Loss is natural and essential, “let your tears of grief and sadness help begin new life.”

 

 

There are moments when we stop and look at our lives and we have to ask ourselves why we do what we do. We also ask ourselves why certain things feels so good and other things don’t. And we question ourselves and people around us and after awhile, all we are doing is questioning and there are answers but the answers only lead to more question. Maybe that’s OK that there aren’t so many answers. Perhaps the only thing we need to worry about is what makes us able to stay with the present moment regardless of what uncomfortable things shows up. In life, you have to have meaning and you have to place purpose on all the chaos around you. If you don’t infer meaning you die. If you don’t demand some form of purpose to cushion all of the hard spaces then you get lost.

 

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When we are jealous or spiteful, when we treat others poorly or when we enact self-destructive behaviors, we are essentially operating from a place of lack. Focusing on what we don’t have is, in its inception, just plain insecurity. We wish the world to be a certain way to compensate for our failings. How would your reactions be different if you were in-the-moment-present to your insecurities? Essentially, when we take a step back and create distance between our thoughts and behaviors we are able to see maladaptive patterns emerging. Awareness created by distance is a strategy that allows for deeper and deeper knowledge within the self.

 

We seek to reaffirm our lives by believing in something that gives us meaning. We crave to take ownership of stories that define our purpose. There are signs of it wherever we look, that as human beings we reject ambiguity and uncertainty. When things are confusing or don’t add up, we frantically rush to find the missing puzzle piece. We constantly seek for explanations that often times aren’t there. And this concept of tolerating ambiguity is what leads us to more and more peace within the self. We can never control the things that are out of our control, obviously. And we can only control what is in our direct control. So from here on out, set the intention to focus proactively on that which is under your control, and in doing so, you provide yourself with more time and energy because you’re not wasting time engaging in the things that you’re never going to be able to solution.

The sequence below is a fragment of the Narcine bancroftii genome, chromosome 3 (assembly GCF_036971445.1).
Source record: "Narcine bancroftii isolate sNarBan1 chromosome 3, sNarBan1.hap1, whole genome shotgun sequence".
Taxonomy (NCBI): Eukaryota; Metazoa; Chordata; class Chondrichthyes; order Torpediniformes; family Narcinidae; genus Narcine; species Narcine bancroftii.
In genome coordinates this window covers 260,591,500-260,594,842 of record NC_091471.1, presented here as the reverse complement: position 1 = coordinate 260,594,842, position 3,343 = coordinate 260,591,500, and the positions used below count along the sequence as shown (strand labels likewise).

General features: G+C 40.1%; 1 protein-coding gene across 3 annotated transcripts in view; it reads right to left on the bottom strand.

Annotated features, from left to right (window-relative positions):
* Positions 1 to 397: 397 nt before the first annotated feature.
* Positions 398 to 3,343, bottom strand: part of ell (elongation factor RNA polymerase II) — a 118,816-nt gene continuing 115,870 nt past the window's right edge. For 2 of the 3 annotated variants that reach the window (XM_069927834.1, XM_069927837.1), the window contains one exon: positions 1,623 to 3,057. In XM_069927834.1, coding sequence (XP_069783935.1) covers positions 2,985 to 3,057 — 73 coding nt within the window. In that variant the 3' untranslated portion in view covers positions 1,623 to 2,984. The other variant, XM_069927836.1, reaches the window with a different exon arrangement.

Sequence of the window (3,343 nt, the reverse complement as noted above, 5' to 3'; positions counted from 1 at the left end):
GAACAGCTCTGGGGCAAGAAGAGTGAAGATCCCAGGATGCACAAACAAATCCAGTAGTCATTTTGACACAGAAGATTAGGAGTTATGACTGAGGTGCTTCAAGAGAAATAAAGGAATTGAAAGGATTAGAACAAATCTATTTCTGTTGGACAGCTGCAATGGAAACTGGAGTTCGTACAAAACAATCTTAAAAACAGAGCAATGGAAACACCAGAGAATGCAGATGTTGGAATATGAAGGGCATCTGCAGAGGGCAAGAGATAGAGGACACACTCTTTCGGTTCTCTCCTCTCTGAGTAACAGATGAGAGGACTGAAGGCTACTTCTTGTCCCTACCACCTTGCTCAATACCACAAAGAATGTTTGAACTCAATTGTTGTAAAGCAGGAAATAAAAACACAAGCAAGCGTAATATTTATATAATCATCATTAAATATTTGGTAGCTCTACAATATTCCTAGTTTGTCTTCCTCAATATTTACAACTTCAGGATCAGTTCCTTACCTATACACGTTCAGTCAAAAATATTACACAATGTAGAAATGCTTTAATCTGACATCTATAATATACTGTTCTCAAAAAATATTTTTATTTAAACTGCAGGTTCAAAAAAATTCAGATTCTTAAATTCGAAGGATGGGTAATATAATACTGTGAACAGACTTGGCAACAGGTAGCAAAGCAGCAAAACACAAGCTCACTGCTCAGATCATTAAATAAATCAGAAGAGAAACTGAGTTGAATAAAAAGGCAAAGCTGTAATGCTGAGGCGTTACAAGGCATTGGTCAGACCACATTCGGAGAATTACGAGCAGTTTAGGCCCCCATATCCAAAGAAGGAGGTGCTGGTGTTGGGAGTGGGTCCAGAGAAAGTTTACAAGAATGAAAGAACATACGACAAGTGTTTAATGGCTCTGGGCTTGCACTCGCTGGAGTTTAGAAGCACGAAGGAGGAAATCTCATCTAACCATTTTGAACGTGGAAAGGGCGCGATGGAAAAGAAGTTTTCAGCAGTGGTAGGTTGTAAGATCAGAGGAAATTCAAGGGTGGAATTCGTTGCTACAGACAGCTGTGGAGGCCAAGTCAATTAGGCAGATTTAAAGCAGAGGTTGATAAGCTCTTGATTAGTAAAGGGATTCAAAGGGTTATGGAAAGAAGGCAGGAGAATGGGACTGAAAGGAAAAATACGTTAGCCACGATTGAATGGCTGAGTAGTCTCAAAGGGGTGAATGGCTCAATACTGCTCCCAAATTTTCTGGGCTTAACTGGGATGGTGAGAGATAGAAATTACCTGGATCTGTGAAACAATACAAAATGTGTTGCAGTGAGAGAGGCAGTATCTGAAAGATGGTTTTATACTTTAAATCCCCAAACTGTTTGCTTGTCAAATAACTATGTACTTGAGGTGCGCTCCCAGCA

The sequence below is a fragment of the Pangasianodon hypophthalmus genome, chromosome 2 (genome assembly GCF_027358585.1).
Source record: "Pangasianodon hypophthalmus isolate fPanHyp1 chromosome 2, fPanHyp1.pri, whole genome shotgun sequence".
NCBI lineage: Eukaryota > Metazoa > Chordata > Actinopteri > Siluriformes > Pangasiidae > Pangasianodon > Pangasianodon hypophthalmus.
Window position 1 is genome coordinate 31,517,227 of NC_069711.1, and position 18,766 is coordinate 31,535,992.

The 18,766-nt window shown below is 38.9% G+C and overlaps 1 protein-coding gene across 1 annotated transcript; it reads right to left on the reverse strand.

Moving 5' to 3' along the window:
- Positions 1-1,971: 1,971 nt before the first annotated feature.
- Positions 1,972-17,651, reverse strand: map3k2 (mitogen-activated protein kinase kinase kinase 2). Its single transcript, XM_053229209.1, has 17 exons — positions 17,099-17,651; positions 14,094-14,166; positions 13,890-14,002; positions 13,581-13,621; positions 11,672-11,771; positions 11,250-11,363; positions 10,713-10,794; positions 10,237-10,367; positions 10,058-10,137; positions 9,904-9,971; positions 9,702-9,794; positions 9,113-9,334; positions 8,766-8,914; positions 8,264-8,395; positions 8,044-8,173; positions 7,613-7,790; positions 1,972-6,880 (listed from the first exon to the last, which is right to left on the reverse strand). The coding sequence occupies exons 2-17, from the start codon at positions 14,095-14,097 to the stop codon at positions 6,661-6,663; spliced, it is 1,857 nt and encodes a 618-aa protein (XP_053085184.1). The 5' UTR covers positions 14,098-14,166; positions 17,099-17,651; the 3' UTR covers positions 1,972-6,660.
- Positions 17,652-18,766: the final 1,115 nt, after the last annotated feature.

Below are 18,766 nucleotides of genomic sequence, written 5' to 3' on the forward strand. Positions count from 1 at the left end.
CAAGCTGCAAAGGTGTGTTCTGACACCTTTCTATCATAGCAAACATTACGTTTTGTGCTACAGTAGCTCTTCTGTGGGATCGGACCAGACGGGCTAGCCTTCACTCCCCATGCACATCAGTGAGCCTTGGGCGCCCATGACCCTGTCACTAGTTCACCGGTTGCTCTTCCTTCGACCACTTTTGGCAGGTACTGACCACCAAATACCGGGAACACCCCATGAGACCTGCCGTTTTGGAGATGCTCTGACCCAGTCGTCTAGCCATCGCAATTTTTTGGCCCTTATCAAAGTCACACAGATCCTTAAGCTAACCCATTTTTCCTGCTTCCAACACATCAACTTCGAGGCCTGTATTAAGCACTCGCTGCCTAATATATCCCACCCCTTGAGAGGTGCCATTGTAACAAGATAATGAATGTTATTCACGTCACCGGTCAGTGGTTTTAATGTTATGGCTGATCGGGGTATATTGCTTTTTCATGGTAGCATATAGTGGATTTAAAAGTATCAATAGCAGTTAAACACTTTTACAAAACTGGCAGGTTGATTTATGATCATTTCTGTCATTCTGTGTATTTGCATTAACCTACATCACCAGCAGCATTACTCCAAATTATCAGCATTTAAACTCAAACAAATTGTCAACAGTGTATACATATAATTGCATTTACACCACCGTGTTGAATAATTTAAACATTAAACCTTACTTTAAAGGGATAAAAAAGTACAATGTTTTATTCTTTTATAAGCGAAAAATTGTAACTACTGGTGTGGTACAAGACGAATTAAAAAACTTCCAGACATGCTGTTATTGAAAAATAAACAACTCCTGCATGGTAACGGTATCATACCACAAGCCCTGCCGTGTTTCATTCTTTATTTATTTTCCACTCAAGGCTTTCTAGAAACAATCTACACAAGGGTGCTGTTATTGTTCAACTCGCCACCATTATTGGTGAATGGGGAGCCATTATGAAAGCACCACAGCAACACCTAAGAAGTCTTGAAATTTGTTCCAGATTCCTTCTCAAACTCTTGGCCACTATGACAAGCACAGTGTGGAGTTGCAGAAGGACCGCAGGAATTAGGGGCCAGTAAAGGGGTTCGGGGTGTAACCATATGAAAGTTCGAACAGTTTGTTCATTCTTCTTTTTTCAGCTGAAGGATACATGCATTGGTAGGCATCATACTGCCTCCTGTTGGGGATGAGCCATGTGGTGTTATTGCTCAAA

The Answer to Life’s Productivity is When You Wake Up:

You can maximized your productivity by focusing all your energy in three hours of your day. The moment right when you wake up is proven to be the most productive at getting stuff done and getting stuff done right! Ron Friedman who is a leading researcher in this field states:

 

“Typically, we have a window of about three hours where we’re really, really focused. We’re able to have some strong contributions in terms of planning, in terms of thinking, in terms of speaking well” (via Harvard Business Review).

 

The brain has shown to to be the most ready and active after it has had an average night of sleep. Creativity is improved, alertness and even efficiency is best following waking up. Reasons for this may be linked to our subconscious minds, which is free to wonder during sleep in a way that helps make connections about things we’ve learned, ideas about how to accomplish what’s on our to-do lists and clarity about prioritizing tasks.

 

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In a way, sleep makes us more mindful because we have had all night to be calm and detached from stress. Interestingly enough, sleep also improves our ability to feel motivated by giving us a jolt of energy that isn’t otherwise ready accessible at other times of the day. So, the first things you focus on when you wake up are going to have the most attention and fuel. Conversely, what some of us do is immediately rush to our phones, look at Instagram, Twitter, Facebook etc… What we should be doing instead, as these studies suggest, is tackle the hardest part of our day first to maximize productivity and make the rest of the day easier.